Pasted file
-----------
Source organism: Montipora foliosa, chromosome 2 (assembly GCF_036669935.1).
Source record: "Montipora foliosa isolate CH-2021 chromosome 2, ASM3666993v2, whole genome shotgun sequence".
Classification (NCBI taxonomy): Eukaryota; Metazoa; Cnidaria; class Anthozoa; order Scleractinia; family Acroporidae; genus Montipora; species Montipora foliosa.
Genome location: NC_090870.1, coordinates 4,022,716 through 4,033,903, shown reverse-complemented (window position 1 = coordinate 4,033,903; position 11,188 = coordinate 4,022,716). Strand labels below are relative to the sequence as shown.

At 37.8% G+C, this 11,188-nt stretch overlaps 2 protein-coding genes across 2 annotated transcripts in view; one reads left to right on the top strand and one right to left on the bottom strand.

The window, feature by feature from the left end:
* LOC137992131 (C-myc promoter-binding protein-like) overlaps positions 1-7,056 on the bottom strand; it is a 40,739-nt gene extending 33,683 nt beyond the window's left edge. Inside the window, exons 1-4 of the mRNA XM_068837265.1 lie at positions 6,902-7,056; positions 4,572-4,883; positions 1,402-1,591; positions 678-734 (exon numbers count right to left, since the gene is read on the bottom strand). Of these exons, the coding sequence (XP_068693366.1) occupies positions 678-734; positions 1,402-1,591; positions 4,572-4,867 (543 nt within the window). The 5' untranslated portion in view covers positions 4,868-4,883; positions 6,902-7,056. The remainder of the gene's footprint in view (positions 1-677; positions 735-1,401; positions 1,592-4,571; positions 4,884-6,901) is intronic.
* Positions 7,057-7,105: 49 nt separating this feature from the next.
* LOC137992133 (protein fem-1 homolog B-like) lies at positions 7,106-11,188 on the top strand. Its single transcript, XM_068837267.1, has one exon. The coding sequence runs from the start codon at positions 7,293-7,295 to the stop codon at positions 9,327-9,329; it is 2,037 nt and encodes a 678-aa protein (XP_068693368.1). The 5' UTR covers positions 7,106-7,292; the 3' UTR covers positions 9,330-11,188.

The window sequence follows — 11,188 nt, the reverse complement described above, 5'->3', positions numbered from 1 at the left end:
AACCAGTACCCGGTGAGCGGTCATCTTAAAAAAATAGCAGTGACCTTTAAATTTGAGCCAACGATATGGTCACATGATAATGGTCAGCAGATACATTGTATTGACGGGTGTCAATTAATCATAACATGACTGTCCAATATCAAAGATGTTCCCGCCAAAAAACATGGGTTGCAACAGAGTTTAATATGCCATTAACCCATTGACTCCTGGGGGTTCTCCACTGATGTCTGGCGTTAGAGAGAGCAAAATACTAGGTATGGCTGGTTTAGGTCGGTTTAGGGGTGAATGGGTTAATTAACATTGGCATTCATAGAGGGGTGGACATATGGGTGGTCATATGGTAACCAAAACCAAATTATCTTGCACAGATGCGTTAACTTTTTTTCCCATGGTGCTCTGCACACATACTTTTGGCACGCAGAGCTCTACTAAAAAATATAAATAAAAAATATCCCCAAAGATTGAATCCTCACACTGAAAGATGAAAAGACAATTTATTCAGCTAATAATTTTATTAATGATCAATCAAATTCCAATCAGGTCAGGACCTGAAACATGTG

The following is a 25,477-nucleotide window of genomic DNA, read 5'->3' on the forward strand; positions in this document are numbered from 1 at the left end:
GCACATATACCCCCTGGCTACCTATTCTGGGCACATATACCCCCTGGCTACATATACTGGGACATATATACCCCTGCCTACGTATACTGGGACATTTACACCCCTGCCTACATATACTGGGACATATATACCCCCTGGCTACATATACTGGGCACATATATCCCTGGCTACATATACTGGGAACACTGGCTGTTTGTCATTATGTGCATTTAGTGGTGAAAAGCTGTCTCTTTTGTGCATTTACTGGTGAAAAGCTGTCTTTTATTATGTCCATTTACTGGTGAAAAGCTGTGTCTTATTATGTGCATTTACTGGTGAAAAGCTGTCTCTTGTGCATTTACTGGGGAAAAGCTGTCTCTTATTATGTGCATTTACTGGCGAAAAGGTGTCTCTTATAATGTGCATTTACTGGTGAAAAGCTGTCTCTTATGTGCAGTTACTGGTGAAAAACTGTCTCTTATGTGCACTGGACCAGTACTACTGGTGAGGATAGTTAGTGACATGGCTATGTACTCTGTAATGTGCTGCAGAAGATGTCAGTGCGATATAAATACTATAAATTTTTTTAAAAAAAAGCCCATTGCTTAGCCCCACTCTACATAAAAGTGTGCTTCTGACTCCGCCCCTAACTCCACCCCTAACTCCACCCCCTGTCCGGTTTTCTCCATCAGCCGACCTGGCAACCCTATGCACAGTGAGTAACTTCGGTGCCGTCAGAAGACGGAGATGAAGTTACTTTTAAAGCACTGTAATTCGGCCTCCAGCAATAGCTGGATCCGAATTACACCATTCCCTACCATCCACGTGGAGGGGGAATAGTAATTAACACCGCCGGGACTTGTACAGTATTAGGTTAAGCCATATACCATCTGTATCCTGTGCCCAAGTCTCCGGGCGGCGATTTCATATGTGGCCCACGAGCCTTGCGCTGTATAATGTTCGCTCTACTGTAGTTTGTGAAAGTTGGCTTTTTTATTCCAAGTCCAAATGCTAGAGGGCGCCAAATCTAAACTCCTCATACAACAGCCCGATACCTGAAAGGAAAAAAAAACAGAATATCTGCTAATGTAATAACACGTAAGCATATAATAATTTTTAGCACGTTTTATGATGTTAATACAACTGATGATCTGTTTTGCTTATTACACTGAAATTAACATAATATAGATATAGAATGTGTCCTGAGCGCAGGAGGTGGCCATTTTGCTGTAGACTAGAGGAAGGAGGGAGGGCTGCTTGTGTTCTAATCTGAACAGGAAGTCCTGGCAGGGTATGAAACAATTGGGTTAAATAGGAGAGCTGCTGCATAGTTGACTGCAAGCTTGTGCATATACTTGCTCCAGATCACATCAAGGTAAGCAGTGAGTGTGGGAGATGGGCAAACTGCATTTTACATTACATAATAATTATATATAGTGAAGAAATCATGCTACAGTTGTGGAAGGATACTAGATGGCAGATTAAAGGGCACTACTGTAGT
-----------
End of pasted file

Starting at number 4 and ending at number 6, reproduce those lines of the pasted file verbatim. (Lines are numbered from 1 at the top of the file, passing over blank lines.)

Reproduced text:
Genome location: NC_090870.1, coordinates 4,022,716 through 4,033,903, shown reverse-complemented (window position 1 = coordinate 4,033,903; position 11,188 = coordinate 4,022,716). Strand labels below are relative to the sequence as shown.

At 37.8% G+C, this 11,188-nt stretch overlaps 2 protein-coding genes across 2 annotated transcripts in view; one reads left to right on the top strand and one right to left on the bottom strand.

The window, feature by feature from the left end: